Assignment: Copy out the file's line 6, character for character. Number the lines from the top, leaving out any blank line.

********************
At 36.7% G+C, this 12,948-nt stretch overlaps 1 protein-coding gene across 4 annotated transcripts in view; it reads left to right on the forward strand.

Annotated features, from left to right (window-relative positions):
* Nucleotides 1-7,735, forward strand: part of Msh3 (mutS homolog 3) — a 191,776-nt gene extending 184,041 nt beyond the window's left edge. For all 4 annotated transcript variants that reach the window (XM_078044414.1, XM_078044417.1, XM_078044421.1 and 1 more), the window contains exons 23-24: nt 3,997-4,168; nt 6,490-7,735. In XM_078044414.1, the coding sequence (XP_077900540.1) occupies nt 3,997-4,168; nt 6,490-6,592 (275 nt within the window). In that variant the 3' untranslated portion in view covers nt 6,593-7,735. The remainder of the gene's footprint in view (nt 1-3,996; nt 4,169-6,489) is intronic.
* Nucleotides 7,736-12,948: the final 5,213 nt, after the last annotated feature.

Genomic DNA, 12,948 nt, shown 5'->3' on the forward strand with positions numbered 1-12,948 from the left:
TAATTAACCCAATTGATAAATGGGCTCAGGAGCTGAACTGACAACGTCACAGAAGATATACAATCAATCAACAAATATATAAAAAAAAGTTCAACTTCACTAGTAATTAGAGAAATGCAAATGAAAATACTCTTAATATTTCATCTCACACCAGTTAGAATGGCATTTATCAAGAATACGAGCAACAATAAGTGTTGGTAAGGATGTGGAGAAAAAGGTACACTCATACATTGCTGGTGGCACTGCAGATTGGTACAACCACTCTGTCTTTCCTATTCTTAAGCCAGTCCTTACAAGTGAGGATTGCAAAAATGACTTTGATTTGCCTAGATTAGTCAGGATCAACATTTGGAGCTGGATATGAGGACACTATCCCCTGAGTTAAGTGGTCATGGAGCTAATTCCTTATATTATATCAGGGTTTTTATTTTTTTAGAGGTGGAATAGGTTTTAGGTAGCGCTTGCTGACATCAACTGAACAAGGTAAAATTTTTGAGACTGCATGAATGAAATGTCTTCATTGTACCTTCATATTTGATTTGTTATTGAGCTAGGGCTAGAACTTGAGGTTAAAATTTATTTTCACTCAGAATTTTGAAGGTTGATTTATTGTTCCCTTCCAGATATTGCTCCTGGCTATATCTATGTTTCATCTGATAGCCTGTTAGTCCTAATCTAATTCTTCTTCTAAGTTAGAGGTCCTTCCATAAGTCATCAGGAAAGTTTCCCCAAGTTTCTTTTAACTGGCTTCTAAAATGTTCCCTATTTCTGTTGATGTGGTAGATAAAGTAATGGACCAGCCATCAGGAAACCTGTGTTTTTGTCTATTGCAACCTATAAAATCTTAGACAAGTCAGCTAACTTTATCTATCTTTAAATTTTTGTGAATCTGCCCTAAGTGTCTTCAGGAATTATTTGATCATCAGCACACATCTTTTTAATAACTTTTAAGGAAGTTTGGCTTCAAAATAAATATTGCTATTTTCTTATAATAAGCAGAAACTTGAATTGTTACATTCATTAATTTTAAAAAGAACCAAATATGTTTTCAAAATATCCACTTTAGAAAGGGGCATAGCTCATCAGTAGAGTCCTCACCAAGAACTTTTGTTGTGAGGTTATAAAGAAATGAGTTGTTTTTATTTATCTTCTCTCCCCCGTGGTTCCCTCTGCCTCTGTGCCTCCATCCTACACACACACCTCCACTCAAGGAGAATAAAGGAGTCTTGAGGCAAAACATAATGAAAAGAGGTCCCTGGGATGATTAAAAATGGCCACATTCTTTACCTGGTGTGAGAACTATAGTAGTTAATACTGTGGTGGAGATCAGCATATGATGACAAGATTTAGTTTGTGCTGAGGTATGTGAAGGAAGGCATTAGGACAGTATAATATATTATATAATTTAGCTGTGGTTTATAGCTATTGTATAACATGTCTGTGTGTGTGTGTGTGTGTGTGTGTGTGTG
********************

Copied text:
TAATTAACCCAATTGATAAATGGGCTCAGGAGCTGAACTGACAACGTCACAGAAGATATACAATCAATCAACAAATATATAAAAAAAAGTTCAACTTCACTAGTAATTAGAGAAATGCAAATGAAAATACTCTTAATATTTCATCTCACACCAGTTAGAATGGCATTTATCAAGAATACGAGCAACAATAAGTGTTGGTAAGGATGTGGAGAAAAAGGTACACTCATACATTGCTGGTGGCACTGCAGATTGGTACAACCACTCTGTCTTTCCTATTCTTAAGCCAGTCCTTACAAGTGAGGATTGCAAAAATGACTTTGATTTGCCTAGATTAGTCAGGATCAACATTTGGAGCTGGATATGAGGACACTATCCCCTGAGTTAAGTGGTCATGGAGCTAATTCCTTATATTATATCAGGGTTTTTATTTTTTTAGAGGTGGAATAGGTTTTAGGTAGCGCTTGCTGACATCAACTGAACAAGGTAAAATTTTTGAGACTGCATGAATGAAATGTCTTCATTGTACCTTCATATTTGATTTGTTATTGAGCTAGGGCTAGAACTTGAGGTTAAAATTTATTTTCACTCAGAATTTTGAAGGTTGATTTATTGTTCCCTTCCAGATATTGCTCCTGGCTATATCTATGTTTCATCTGATAGCCTGTTAGTCCTAATCTAATTCTTCTTCTAAGTTAGAGGTCCTTCCATAAGTCATCAGGAAAGTTTCCCCAAGTTTCTTTTAACTGGCTTCTAAAATGTTCCCTATTTCTGTTGATGTGGTAGATAAAGTAATGGACCAGCCATCAGGAAACCTGTGTTTTTGTCTATTGCAACCTATAAAATCTTAGACAAGTCAGCTAACTTTATCTATCTTTAAATTTTTGTGAATCTGCCCTAAGTGTCTTCAGGAATTATTTGATCATCAGCACACATCTTTTTAATAACTTTTAAGGAAGTTTGGCTTCAAAATAAATATTGCTATTTTCTTATAATAAGCAGAAACTTGAATTGTTACATTCATTAATTTTAAAAAGAACCAAATATGTTTTCAAAATATCCACTTTAGAAAGGGGCATAGCTCATCAGTAGAGTCCTCACCAAGAACTTTTGTTGTGAGGTTATAAAGAAATGAGTTGTTTTTATTTATCTTCTCTCCCCCGTGGTTCCCTCTGCCTCTGTGCCTCCATCCTACACACACACCTCCACTCAAGGAGAATAAAGGAGTCTTGAGGCAAAACATAATGAAAAGAGGTCCCTGGGATGATTAAAAATGGCCACATTCTTTACCTGGTGTGAGAACTATAGTAGTTAATACTGTGGTGGAGATCAGCATATGATGACAAGATTTAGTTTGTGCTGAGGTATGTGAAGGAAGGCATTAGGACAGTATAATATATTATATAATTTAGCTGTGGTTTATAGCTATTGTATAACATGTCTGTGTGTGTGTGTGTGTGTGTGTGTGTGTG